The race to vaccinate hit more roadblocks on Thursday, as several patients at a mass vaccination site in North Carolina suffered immediate reactions to the Johnson & Johnson shot. A day earlier, 11 people had adverse reactions in Denver, ranging from dizziness to nausea.
Both sites temporarily shut down.
"At this point we have no reason to believe there's anything wrong with the vaccine itself," said Dr. Shauna Gulley, a Centura Health chief clinical officer. "This is a temporary pause of one brand of vaccine so that we can investigate further."
The news comes as distribution of the Johnson & Johnson vaccine is expected to fall 85% next week due in part to.
Meanwhile, the Midwest is on the verge of a relapse. In the last week,increased 11% on average among adults under 50 compared to the prior week. But in the Midwest, those hospitalizations jumped 42%.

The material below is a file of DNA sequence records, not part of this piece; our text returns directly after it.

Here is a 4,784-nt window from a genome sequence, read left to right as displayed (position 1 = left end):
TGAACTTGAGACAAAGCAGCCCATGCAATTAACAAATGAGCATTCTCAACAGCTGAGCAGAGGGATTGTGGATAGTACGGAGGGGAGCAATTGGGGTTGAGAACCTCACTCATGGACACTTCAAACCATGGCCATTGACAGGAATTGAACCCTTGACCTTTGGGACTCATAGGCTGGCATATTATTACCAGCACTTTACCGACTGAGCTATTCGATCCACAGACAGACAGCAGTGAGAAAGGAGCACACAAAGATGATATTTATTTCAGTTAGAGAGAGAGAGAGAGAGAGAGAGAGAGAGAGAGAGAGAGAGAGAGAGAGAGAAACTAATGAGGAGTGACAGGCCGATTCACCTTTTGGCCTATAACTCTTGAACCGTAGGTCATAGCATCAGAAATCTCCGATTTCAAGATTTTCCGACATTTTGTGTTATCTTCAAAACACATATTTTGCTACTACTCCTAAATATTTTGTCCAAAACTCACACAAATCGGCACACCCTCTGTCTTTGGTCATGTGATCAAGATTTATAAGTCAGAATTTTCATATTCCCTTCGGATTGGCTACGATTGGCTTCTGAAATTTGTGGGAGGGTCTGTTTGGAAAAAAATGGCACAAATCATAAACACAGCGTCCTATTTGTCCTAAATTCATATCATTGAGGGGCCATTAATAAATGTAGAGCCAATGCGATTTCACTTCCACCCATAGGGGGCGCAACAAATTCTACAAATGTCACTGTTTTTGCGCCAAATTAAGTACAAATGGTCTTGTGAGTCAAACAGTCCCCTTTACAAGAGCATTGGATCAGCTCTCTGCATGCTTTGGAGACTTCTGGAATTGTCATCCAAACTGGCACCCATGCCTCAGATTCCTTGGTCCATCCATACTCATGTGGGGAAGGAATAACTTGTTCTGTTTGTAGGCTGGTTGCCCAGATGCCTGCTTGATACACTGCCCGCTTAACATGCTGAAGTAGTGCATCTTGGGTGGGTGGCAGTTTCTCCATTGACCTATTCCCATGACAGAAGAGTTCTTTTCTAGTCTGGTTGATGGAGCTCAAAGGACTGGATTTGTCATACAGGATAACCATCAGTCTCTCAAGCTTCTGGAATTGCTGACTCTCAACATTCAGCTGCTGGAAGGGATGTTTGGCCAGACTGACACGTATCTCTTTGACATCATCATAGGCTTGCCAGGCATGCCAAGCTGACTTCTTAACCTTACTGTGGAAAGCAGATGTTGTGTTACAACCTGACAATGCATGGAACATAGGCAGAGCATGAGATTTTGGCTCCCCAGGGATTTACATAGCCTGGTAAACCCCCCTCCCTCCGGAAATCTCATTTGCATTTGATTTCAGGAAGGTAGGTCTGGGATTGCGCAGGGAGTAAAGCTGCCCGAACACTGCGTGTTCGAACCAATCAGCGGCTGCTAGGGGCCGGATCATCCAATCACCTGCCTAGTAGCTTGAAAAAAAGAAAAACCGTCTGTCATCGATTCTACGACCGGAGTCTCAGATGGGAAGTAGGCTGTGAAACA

Variants continue to complicate the country's recovery. Of all new coronavirus cases last week, children accounted for roughly one in five. Children are especially susceptible to the variant first found in the U.K., which was discovered at a recent outbreak at a Wisconsin childcare center.
"Prior to this time, young kids, particularly those in eighth grade or younger, rarely got infected or seriously ill with the virus and importantly did not transmit the virus in the community. Today that has been turned on its head," said Dr. Michael Osterholm, the director of the Center for Infectious Disease Research and Policy.
It's hitting college students, too. The University of Chicago said 50 students have tested positive. Some cases were linked to fraternity parties.
In small-town Villa Grove, Illinois, a bar's indoor opening event was linked to 46 cases in February, spanning eight households. That led to the hospitalization of an elderly resident and forced a school to temporarily close, impacting 650 students.
"Mask use was inconsistent and that six feet of distance was not maintained," said Centers for Disease Control and Prevention Director Rochelle Walensky. "These findings underscore the vast impact of a single event."
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